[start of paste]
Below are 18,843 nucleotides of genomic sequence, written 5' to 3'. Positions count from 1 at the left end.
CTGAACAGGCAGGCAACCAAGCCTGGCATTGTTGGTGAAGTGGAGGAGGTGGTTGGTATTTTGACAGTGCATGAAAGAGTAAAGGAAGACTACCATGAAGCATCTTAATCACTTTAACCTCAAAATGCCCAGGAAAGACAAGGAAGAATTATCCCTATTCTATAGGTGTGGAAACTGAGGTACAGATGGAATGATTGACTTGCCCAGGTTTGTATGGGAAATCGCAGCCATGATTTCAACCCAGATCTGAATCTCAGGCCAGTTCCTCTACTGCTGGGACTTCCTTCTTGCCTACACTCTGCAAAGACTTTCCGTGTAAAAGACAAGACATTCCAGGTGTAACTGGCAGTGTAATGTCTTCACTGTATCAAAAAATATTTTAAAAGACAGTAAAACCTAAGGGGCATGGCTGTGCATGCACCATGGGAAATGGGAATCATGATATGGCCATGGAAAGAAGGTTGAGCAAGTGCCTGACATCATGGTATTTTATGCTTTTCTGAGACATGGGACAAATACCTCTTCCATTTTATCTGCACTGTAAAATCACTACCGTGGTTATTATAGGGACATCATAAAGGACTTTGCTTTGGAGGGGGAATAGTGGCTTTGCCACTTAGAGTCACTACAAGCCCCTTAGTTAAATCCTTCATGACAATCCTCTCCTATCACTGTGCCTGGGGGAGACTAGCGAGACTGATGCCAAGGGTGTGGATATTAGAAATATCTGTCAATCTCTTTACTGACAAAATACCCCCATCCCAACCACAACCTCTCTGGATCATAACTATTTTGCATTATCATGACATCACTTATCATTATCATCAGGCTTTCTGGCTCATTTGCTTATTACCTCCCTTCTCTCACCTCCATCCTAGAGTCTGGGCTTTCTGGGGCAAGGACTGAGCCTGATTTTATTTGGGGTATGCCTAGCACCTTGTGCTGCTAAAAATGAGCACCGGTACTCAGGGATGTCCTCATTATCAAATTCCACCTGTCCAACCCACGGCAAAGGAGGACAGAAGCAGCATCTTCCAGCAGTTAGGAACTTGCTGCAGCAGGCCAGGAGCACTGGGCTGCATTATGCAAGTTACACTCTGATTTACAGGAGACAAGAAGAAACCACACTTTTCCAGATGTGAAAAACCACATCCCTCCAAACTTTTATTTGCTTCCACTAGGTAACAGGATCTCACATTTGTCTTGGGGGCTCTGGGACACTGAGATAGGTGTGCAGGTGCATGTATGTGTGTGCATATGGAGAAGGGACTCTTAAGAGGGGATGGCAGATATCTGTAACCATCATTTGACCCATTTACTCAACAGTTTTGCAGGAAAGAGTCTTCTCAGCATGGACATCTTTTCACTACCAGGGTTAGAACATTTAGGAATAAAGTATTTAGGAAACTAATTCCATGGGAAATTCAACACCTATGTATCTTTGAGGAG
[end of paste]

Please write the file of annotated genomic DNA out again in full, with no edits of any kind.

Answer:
Below are 18,843 nucleotides of genomic sequence, written 5' to 3'. Positions count from 1 at the left end.
CTGAACAGGCAGGCAACCAAGCCTGGCATTGTTGGTGAAGTGGAGGAGGTGGTTGGTATTTTGACAGTGCATGAAAGAGTAAAGGAAGACTACCATGAAGCATCTTAATCACTTTAACCTCAAAATGCCCAGGAAAGACAAGGAAGAATTATCCCTATTCTATAGGTGTGGAAACTGAGGTACAGATGGAATGATTGACTTGCCCAGGTTTGTATGGGAAATCGCAGCCATGATTTCAACCCAGATCTGAATCTCAGGCCAGTTCCTCTACTGCTGGGACTTCCTTCTTGCCTACACTCTGCAAAGACTTTCCGTGTAAAAGACAAGACATTCCAGGTGTAACTGGCAGTGTAATGTCTTCACTGTATCAAAAAATATTTTAAAAGACAGTAAAACCTAAGGGGCATGGCTGTGCATGCACCATGGGAAATGGGAATCATGATATGGCCATGGAAAGAAGGTTGAGCAAGTGCCTGACATCATGGTATTTTATGCTTTTCTGAGACATGGGACAAATACCTCTTCCATTTTATCTGCACTGTAAAATCACTACCGTGGTTATTATAGGGACATCATAAAGGACTTTGCTTTGGAGGGGGAATAGTGGCTTTGCCACTTAGAGTCACTACAAGCCCCTTAGTTAAATCCTTCATGACAATCCTCTCCTATCACTGTGCCTGGGGGAGACTAGCGAGACTGATGCCAAGGGTGTGGATATTAGAAATATCTGTCAATCTCTTTACTGACAAAATACCCCCATCCCAACCACAACCTCTCTGGATCATAACTATTTTGCATTATCATGACATCACTTATCATTATCATCAGGCTTTCTGGCTCATTTGCTTATTACCTCCCTTCTCTCACCTCCATCCTAGAGTCTGGGCTTTCTGGGGCAAGGACTGAGCCTGATTTTATTTGGGGTATGCCTAGCACCTTGTGCTGCTAAAAATGAGCACCGGTACTCAGGGATGTCCTCATTATCAAATTCCACCTGTCCAACCCACGGCAAAGGAGGACAGAAGCAGCATCTTCCAGCAGTTAGGAACTTGCTGCAGCAGGCCAGGAGCACTGGGCTGCATTATGCAAGTTACACTCTGATTTACAGGAGACAAGAAGAAACCACACTTTTCCAGATGTGAAAAACCACATCCCTCCAAACTTTTATTTGCTTCCACTAGGTAACAGGATCTCACATTTGTCTTGGGGGCTCTGGGACACTGAGATAGGTGTGCAGGTGCATGTATGTGTGTGCATATGGAGAAGGGACTCTTAAGAGGGGATGGCAGATATCTGTAACCATCATTTGACCCATTTACTCAACAGTTTTGCAGGAAAGAGTCTTCTCAGCATGGACATCTTTTCACTACCAGGGTTAGAACATTTAGGAATAAAGTATTTAGGAAACTAATTCCATGGGAAATTCAACACCTATGTATCTTTGAGGAG